What Is Sentiment Analysis?
Sentiment analysis refers to the processes, methods, techniques, and approaches that retrieve information about consumer attitude toward a product, service, or brand. Along with gathering data about consumer brand attitude, sentiment analysis attempts to appraise the emotional state of the consumer as they expressed their opinions or made their observations.
Sentiment analysis tends to be dependent on technology to a degree that other market research approaches are not. On the one hand, technological innovations provide opportunities to reduce market research costs, generate efficiencies, and make robust tools accessible to firms and organizations across the spectrum. On the other hand, over-reliance on technology can result in disintermediation, commoditization, and less regard for human expertise. Increasingly, it is important for market researchers to demonstrate that delivering smart business insights requires the skillful melding of research expertise and prudent use of advanced technology.
Sentiment Analysis and Tracking Methods
A variety of research methods are used to track sentiment analysis. For market research clients, the choice of a research method to analyze sentiment on social media networking platforms is largely driven by timeliness, effectiveness/accuracy, and cost. These are all top box ratings in recent surveys conducted by Greenbook Research Industry Trend (GRIT) Report for 2012. Top box ratings are the decision variables that consumers identify as being the most important considerations or attributes.
Some dramatic and perhaps not very surprising differences in the ratings for these decision variables have been identified for market research providers (suppliers) and market research buyers (clients). For example, the ease of use and simplicity of a given market research approach ranked very high (at 90 percent) for market research buyers (clients), while market research providers were much less concerned with this factor (at 42 percent).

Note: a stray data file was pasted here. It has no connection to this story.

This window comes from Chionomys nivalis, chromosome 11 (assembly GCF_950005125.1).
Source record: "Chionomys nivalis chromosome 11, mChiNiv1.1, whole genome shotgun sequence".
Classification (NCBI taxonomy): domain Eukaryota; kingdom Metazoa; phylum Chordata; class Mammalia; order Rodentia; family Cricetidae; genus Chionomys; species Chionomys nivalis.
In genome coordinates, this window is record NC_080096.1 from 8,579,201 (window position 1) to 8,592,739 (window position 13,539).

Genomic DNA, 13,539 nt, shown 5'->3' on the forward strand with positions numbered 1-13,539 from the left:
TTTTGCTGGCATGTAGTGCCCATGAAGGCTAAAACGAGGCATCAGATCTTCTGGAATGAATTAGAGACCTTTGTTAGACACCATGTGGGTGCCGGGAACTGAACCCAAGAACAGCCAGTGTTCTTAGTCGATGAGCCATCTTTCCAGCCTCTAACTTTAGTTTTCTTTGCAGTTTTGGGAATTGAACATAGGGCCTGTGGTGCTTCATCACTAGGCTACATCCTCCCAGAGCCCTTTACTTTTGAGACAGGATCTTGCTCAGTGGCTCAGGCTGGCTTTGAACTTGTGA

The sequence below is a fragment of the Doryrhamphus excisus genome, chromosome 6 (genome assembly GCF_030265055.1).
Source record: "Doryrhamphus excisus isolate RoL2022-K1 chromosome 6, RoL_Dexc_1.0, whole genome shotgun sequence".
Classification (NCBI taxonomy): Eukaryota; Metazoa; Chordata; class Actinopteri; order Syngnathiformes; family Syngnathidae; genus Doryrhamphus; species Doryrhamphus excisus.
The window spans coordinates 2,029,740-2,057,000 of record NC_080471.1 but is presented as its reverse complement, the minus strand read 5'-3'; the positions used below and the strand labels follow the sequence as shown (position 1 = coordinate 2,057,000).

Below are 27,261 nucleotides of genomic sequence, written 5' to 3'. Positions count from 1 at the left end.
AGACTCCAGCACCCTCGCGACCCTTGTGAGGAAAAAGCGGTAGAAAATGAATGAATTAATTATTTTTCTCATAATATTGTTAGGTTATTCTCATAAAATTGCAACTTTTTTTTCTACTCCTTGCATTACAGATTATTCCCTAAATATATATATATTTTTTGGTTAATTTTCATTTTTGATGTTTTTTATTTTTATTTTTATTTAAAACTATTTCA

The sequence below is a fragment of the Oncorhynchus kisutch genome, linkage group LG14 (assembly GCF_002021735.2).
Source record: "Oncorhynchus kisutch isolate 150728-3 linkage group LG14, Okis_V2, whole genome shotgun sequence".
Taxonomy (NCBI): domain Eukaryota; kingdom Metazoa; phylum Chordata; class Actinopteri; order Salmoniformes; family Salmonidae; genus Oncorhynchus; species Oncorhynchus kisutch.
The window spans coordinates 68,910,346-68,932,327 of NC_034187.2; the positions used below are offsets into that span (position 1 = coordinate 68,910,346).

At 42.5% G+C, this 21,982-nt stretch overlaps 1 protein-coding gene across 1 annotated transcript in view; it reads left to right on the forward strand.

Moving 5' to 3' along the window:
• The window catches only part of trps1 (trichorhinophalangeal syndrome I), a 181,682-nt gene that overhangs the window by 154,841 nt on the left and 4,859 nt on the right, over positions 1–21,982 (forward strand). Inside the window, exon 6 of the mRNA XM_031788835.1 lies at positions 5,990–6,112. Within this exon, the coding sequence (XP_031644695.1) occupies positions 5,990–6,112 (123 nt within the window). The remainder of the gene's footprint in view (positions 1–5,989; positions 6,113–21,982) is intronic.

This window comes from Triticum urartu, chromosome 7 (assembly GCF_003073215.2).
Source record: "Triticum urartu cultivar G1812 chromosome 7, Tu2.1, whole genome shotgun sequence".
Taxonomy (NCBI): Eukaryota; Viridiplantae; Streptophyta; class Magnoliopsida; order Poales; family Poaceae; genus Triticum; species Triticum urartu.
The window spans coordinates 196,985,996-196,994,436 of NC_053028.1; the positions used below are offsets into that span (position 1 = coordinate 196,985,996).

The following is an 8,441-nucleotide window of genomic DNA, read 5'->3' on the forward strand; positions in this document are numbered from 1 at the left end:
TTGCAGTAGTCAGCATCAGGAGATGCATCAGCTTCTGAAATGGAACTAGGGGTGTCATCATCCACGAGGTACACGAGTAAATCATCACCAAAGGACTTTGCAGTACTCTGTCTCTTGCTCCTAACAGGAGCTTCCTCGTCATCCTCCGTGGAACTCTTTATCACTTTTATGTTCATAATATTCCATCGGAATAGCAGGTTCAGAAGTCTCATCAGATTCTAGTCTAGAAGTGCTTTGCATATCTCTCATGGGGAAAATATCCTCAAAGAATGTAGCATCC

Moreover, in their choices of market research techniques as indicated by the GRIT findings, providers (suppliers) ranked the following considerations highly:
- Quality of data to be obtained.
- Overall familiarity with the approach, method, or technique.
- The main product deliverable.
- The traditional specialty of the market research provider firm.
- Client requests for the market research approach.
Do you want your data fast or good?
The primary tradeoff between categories of market research methods can be characterized as the tension between quality and speed. With regard to choices in market research approaches, the GRIT research solidly places market research providers (suppliers) and market research buyers (clients) in two opposing camps. At least 40 percent of the market research providers (suppliers) surveyed by GRIT claim that if they have to choose, market research clients will choose market research methods that are expected to provide speedy results over market research methods that are designed to provide positive results.
The 46 percent of the market research clients surveyed by GRIT agree that this is true.
An interesting consensus has been reached between market research providers (suppliers) and market research buyers (clients) that the timelines that clients demand have become so short that market researchers cannot deliver on quality to the degree that they would like to and to the degree that they became accustomed to in earlier times. There is negligible disagreement in the GRIT report about this issue, with 56 percent of the market research buyers (clients) agreeing that this is a concern, and 55 percent of the market research providers identifying this as a substantive issue.
Even though there is agreement across the market about the speed versus quality problem, this primary driver of market research buyers (clients) choices of market research approaches and choices about market research provider firms as business partners. The GRIT analysis reports that 55 percent of the market research providers (suppliers) believe that quality of work has become less important than speed of deliverables – and 45 percent of the buyers of market research products and services concur.